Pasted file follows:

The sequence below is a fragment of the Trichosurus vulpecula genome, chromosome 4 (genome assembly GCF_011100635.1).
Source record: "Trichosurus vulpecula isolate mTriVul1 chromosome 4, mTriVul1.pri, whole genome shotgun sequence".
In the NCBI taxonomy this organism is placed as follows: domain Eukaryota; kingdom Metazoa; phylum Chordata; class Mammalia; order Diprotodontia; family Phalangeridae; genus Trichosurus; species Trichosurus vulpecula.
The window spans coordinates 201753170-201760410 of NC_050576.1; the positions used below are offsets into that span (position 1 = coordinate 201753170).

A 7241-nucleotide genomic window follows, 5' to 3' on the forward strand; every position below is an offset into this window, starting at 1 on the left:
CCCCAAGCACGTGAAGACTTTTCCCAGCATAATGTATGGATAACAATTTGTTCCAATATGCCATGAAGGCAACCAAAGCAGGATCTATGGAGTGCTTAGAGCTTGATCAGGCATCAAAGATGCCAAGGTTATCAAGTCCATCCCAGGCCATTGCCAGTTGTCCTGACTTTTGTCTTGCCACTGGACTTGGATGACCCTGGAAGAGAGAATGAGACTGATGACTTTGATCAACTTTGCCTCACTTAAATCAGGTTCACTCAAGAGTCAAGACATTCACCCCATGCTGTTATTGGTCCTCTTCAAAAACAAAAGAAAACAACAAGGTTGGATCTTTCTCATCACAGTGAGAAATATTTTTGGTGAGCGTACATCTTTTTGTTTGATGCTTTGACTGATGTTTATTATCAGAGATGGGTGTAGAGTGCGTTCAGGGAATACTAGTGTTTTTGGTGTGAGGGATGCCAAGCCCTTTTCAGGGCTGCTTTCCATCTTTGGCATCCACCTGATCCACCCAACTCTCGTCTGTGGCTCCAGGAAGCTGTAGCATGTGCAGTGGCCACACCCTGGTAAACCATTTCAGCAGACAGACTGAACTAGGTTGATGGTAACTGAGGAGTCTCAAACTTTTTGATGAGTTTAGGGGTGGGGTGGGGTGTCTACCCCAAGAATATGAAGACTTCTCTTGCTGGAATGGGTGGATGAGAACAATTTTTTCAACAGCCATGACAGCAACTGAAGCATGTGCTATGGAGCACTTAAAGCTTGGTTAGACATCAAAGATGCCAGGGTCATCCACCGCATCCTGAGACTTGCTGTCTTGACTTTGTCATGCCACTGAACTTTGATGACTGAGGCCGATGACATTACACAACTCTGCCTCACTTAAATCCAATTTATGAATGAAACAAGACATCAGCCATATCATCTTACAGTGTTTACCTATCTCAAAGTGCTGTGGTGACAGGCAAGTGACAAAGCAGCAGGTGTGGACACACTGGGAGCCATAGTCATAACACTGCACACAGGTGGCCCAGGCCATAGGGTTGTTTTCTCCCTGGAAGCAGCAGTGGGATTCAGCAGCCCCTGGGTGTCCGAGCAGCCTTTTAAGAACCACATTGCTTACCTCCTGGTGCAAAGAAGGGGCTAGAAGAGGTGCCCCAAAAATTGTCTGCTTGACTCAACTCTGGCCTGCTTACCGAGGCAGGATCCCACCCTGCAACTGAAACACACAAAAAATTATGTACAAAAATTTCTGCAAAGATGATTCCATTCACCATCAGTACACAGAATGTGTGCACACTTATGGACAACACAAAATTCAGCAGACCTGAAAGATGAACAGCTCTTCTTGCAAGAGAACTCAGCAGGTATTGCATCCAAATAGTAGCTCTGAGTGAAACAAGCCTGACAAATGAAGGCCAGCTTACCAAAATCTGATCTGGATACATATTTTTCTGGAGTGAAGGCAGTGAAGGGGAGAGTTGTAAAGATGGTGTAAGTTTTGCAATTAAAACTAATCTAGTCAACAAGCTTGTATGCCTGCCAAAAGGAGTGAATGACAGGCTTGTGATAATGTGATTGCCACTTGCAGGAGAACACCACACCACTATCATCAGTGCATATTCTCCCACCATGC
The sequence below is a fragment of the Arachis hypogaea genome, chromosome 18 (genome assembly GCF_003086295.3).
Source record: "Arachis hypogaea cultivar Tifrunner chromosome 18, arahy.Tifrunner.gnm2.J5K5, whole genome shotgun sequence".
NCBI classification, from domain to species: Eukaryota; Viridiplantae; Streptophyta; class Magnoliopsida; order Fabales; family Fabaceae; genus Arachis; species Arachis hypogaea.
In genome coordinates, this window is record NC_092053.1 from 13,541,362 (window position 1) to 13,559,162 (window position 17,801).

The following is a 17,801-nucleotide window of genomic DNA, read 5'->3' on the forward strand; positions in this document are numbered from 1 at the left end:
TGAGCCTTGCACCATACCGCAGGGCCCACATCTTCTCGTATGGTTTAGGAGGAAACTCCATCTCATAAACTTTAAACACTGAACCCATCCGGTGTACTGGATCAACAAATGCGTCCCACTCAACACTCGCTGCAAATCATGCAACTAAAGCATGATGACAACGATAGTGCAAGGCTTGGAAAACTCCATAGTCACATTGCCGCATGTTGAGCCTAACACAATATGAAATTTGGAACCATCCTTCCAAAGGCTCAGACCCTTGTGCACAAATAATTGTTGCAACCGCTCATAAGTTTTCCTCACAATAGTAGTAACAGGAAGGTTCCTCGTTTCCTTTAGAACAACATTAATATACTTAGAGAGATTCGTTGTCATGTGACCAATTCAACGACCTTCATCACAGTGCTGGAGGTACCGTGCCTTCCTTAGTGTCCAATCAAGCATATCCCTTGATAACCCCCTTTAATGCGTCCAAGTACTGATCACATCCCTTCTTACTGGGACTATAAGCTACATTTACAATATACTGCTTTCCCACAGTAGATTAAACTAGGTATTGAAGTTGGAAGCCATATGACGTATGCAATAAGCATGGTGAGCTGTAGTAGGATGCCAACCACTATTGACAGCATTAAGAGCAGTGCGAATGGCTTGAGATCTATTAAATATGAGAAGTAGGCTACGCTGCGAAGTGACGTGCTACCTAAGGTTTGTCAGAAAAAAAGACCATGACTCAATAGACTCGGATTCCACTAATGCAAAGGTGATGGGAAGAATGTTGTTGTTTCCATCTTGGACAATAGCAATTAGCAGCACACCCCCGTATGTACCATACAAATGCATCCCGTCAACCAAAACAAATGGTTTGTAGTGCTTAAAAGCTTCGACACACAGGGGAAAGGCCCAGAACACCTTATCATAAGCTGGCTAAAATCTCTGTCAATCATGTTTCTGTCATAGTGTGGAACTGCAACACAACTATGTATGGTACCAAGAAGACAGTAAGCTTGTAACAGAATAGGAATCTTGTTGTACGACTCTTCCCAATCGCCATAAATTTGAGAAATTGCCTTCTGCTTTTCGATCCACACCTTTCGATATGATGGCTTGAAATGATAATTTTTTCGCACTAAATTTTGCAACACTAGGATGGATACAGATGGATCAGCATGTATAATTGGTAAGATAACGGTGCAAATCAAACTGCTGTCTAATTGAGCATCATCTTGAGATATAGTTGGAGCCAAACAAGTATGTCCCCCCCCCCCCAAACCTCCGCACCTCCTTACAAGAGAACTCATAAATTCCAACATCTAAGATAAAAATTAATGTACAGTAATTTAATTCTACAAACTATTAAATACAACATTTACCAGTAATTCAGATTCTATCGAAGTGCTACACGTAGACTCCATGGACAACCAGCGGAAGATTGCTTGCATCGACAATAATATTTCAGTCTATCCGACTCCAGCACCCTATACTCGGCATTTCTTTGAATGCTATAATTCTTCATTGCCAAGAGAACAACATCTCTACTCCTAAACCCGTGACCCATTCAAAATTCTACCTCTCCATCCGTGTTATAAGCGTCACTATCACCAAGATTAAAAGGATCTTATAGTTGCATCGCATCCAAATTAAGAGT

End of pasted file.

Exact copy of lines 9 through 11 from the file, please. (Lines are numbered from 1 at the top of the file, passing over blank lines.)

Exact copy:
NCBI classification, from domain to species: Eukaryota; Viridiplantae; Streptophyta; class Magnoliopsida; order Fabales; family Fabaceae; genus Arachis; species Arachis hypogaea.
In genome coordinates, this window is record NC_092053.1 from 13,541,362 (window position 1) to 13,559,162 (window position 17,801).

The following is a 17,801-nucleotide window of genomic DNA, read 5'->3' on the forward strand; positions in this document are numbered from 1 at the left end: